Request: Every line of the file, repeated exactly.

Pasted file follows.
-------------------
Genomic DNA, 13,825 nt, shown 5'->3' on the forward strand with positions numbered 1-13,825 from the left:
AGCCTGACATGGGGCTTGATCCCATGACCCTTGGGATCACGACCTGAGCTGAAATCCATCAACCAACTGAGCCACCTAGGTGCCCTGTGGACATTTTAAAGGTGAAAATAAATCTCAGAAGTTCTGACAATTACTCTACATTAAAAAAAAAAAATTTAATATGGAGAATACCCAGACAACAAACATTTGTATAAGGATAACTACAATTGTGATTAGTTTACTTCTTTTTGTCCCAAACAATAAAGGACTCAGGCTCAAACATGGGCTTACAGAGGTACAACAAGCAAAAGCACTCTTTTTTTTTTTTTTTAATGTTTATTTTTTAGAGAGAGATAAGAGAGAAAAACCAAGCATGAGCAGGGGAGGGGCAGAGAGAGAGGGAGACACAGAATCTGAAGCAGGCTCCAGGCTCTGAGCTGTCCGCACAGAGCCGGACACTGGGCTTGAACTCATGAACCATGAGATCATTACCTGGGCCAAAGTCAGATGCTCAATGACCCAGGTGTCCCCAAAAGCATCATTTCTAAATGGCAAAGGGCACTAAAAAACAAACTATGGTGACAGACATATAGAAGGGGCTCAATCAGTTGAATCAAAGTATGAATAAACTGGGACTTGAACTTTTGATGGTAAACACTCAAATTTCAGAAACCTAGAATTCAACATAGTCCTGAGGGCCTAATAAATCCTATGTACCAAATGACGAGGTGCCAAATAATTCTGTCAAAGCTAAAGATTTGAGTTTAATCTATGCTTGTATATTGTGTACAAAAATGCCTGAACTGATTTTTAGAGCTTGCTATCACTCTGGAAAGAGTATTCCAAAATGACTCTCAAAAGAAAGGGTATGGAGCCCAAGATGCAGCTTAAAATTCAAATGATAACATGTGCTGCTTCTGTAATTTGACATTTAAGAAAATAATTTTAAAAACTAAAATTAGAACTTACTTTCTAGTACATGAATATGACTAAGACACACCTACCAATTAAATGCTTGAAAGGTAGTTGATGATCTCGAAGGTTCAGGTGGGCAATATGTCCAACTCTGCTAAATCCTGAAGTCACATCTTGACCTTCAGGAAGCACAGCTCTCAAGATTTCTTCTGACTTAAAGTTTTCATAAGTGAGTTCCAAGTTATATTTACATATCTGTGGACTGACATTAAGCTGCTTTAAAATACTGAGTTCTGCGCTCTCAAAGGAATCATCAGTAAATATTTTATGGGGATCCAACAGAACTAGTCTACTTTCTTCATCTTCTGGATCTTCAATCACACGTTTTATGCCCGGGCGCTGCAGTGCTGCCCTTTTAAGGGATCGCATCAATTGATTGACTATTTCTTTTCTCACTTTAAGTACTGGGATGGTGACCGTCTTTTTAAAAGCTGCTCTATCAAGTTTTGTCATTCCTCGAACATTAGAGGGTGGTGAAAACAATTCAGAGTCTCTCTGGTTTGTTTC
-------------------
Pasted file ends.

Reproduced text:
Genomic DNA, 13,825 nt, shown 5'->3' on the forward strand with positions numbered 1-13,825 from the left:
AGCCTGACATGGGGCTTGATCCCATGACCCTTGGGATCACGACCTGAGCTGAAATCCATCAACCAACTGAGCCACCTAGGTGCCCTGTGGACATTTTAAAGGTGAAAATAAATCTCAGAAGTTCTGACAATTACTCTACATTAAAAAAAAAAAATTTAATATGGAGAATACCCAGACAACAAACATTTGTATAAGGATAACTACAATTGTGATTAGTTTACTTCTTTTTGTCCCAAACAATAAAGGACTCAGGCTCAAACATGGGCTTACAGAGGTACAACAAGCAAAAGCACTCTTTTTTTTTTTTTTTAATGTTTATTTTTTAGAGAGAGATAAGAGAGAAAAACCAAGCATGAGCAGGGGAGGGGCAGAGAGAGAGGGAGACACAGAATCTGAAGCAGGCTCCAGGCTCTGAGCTGTCCGCACAGAGCCGGACACTGGGCTTGAACTCATGAACCATGAGATCATTACCTGGGCCAAAGTCAGATGCTCAATGACCCAGGTGTCCCCAAAAGCATCATTTCTAAATGGCAAAGGGCACTAAAAAACAAACTATGGTGACAGACATATAGAAGGGGCTCAATCAGTTGAATCAAAGTATGAATAAACTGGGACTTGAACTTTTGATGGTAAACACTCAAATTTCAGAAACCTAGAATTCAACATAGTCCTGAGGGCCTAATAAATCCTATGTACCAAATGACGAGGTGCCAAATAATTCTGTCAAAGCTAAAGATTTGAGTTTAATCTATGCTTGTATATTGTGTACAAAAATGCCTGAACTGATTTTTAGAGCTTGCTATCACTCTGGAAAGAGTATTCCAAAATGACTCTCAAAAGAAAGGGTATGGAGCCCAAGATGCAGCTTAAAATTCAAATGATAACATGTGCTGCTTCTGTAATTTGACATTTAAGAAAATAATTTTAAAAACTAAAATTAGAACTTACTTTCTAGTACATGAATATGACTAAGACACACCTACCAATTAAATGCTTGAAAGGTAGTTGATGATCTCGAAGGTTCAGGTGGGCAATATGTCCAACTCTGCTAAATCCTGAAGTCACATCTTGACCTTCAGGAAGCACAGCTCTCAAGATTTCTTCTGACTTAAAGTTTTCATAAGTGAGTTCCAAGTTATATTTACATATCTGTGGACTGACATTAAGCTGCTTTAAAATACTGAGTTCTGCGCTCTCAAAGGAATCATCAGTAAATATTTTATGGGGATCCAACAGAACTAGTCTACTTTCTTCATCTTCTGGATCTTCAATCACACGTTTTATGCCCGGGCGCTGCAGTGCTGCCCTTTTAAGGGATCGCATCAATTGATTGACTATTTCTTTTCTCACTTTAAGTACTGGGATGGTGACCGTCTTTTTAAAAGCTGCTCTATCAAGTTTTGTCATTCCTCGAACATTAGAGGGTGGTGAAAACAATTCAGAGTCTCTCTGGTTTGTTTC